Monday, November 9, 2015

State Plans To Give Lake Placid Train One More Season

Adirondack Scenic RailroadThe state will allow Adirondack Scenic Railroad to run its tourist trains for just one more season on the tracks between Lake Placid and Saranac Lake, according to a final proposal by the state Department of Environmental Conservation and state Department of Transportation.

In the proposal, released last week, the departments are sticking with their original plan to remove 34 miles of track between Lake Placid and Tupper Lake – the north end of a 119-mile rail corridor owned by the state.

For several years, Adirondack Scenic Railroad has operated tourist trains seasonally on the nine miles of track between Lake Placid and Saranac Lake. If the state’s proposal is implemented, those tracks will be removed. The railroad could continue to operate trains on the southern end of the rail corridor, in the Old Forge region, but it would have to compete for the right to use the line.

The proposal calls for rehabilitation of 45 miles of track north of Big Moose, which would allow trains to travel from Utica to Tupper Lake. Once that work is done, the state intends to solicit proposals from railroad companies to run the line. Thus, it is not certain who the operator will be. In the meantime, Adirondack Scenic Railroad could continue to operate south of Tupper Lake.

The Adirondack Park Agency is scheduled to discuss the proposal at its monthly meeting on Thursday. The APA board must decide whether the proposal conforms to the Adirondack Park State Land Master Plan.

APA spokesman Keith McKeever said the board will not be making its decision this week. Rather, it will consider soliciting public comments on the question of conformance with the master plan. He added that the agency is not planning to hold public hearings.

DEC and DOT held numerous public meetings over the past few years to gather public input, and they received thousands of comments. Railroad boosters wanted all the tracks fixed up so trains could travel from Utica to Lake Placid. Adirondack Recreational Trail Advocates pushed to have the tracks removed between Big Moose and Lake Placid. This would create a 79-mile trail for biking, hiking, and snowmobiling but allow the railroad to continue operating its more profitable trains at the southern end of the line. The state’s proposal is seen as a compromise and remains unchanged in its essentials since first released in 2013.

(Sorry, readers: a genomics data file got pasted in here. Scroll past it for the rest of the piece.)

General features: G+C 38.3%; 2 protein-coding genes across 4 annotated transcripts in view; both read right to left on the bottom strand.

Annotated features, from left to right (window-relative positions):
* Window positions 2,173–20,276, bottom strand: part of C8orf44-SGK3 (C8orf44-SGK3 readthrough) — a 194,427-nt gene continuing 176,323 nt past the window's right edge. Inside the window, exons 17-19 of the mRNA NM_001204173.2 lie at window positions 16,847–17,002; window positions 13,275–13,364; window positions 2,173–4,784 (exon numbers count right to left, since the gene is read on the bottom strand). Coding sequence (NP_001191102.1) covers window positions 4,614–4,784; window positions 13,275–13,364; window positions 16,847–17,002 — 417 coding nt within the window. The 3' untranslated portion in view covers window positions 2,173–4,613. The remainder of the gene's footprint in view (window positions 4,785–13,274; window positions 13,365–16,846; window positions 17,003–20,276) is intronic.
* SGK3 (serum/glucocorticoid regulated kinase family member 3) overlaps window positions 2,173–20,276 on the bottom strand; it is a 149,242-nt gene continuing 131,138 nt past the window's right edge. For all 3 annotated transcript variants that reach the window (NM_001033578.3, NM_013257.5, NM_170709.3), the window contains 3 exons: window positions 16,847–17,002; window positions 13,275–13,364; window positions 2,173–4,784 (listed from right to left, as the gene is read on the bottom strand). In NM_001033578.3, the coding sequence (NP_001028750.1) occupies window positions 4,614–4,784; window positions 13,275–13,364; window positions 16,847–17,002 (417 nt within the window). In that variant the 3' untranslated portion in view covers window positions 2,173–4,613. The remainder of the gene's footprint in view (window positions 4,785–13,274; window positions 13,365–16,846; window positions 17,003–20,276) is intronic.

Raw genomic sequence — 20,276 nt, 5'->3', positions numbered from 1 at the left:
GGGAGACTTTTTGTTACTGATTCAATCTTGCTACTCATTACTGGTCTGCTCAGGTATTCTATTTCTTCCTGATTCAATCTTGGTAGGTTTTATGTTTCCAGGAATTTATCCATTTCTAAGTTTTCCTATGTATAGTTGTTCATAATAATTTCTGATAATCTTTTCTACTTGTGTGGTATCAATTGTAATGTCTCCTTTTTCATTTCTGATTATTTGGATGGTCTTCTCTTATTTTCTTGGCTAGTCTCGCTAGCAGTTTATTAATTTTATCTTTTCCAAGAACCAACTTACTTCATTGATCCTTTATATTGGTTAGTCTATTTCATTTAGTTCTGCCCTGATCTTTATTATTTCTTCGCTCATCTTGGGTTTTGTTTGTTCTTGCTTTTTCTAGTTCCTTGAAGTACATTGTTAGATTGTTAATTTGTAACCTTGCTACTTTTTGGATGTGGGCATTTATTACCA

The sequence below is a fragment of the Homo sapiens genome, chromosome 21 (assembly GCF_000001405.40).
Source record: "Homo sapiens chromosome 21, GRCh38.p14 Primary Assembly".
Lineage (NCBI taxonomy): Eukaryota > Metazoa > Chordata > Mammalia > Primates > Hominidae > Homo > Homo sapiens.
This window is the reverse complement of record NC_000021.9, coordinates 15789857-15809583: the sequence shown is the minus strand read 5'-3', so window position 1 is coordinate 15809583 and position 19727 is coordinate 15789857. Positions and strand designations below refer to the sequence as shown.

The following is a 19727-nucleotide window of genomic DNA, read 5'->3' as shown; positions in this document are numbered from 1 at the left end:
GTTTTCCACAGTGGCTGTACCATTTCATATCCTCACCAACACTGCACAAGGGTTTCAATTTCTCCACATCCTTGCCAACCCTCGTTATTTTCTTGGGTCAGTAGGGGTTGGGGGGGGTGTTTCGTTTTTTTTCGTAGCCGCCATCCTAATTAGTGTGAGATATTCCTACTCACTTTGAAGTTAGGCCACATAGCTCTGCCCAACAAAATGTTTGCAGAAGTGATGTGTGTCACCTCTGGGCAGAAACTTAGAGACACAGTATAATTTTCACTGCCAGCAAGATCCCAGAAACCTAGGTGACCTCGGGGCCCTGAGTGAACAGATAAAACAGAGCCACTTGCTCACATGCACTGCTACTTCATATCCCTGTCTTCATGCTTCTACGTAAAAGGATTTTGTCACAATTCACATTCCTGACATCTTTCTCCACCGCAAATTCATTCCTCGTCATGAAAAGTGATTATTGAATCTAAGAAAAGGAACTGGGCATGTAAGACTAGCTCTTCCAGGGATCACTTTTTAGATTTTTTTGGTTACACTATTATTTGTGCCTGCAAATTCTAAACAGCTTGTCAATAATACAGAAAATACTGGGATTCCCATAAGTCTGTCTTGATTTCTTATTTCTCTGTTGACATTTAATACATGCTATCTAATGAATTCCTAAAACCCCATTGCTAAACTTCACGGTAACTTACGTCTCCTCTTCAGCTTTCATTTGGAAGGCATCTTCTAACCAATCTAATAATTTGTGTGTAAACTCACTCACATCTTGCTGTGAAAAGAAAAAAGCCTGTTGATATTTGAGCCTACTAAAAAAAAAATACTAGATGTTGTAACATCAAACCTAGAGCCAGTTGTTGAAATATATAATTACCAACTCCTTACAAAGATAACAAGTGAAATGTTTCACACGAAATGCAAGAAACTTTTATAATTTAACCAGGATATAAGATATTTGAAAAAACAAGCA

Many people urged the state to keep the tracks and build a trail beside them. The Trails with Rails Action Committee (TRAC) submitted maps and plans purporting to show where trails could parallel the tracks and, where that is not feasible, where spur trails could leave and re-enter the rail corridor.

DEC and DOT concluded that TRAC’s proposal is not realistic. For starters, the departments said TRAC’s spur trails – which would be similar to hiking trails in other parts of the Adirondacks – would not meet the goal of establishing a graded trail that could be used by road bikes, baby strollers, wheelchairs, and snowmobiles.

In its final document, the departments raised a number of legal and practical problems with TRAC’s proposal. Among other things, the trails would require filling in wetlands, run afoul of Forest Preserve regulations, and cross private land. TRAC’s plan also calls for users to travel along the shoulders of highways for stretches, raising safety concerns.

Historic Saranac Lake, Adirondack Architectural Heritage, Adirondack Railway Preservation Society, Rail Explorers USA, and the Trails with Rails Action Committee sponsored a rally at the Saranac Lake depot in favor of preserving the rails. The corridor, which stretches from Remsen, north of Utica, to Lake Placid, is on the National Register of Historic Places. Historic Saranac Lake contends that the state has failed to take the historical status of the corridor fully into account.

In their final proposal, DEC and DOT say they have been consulting with the State Office of Parks, Recreation, and Historic Preservation about preserving the corridor’s past. The departments envision rehabilitating old depots and other buildings in the corridor (some to be used as warming huts) and installing educational signs.

This year has seen the successful startup of a new business, Rail Explorers USA, on the corridor. Rail Explorers offers trips in pedal-powered rail carts on six miles of track between Saranac Lake and Lake Clear. DEC and DOT say the success of Rail Explorers is not a reason to abandon the plans for removing tracks for a recreational trail.

“The initial popularity of railbikes is a welcome sign to how popular a multiple use recreational trail is likely to be,” the final proposal states. “While this entrepreneurial use of the Corridor is to be commended, it is still not the best public use of the Corridor.”

The departments note that Rail Explorers offer one-way trips four times a day in season, for a fee, whereas a recreational trail would be open for public use year-round and any hour of the day, for free. The agencies suggest that Rail Explorers could relocate to the corridor south of Tupper Lake.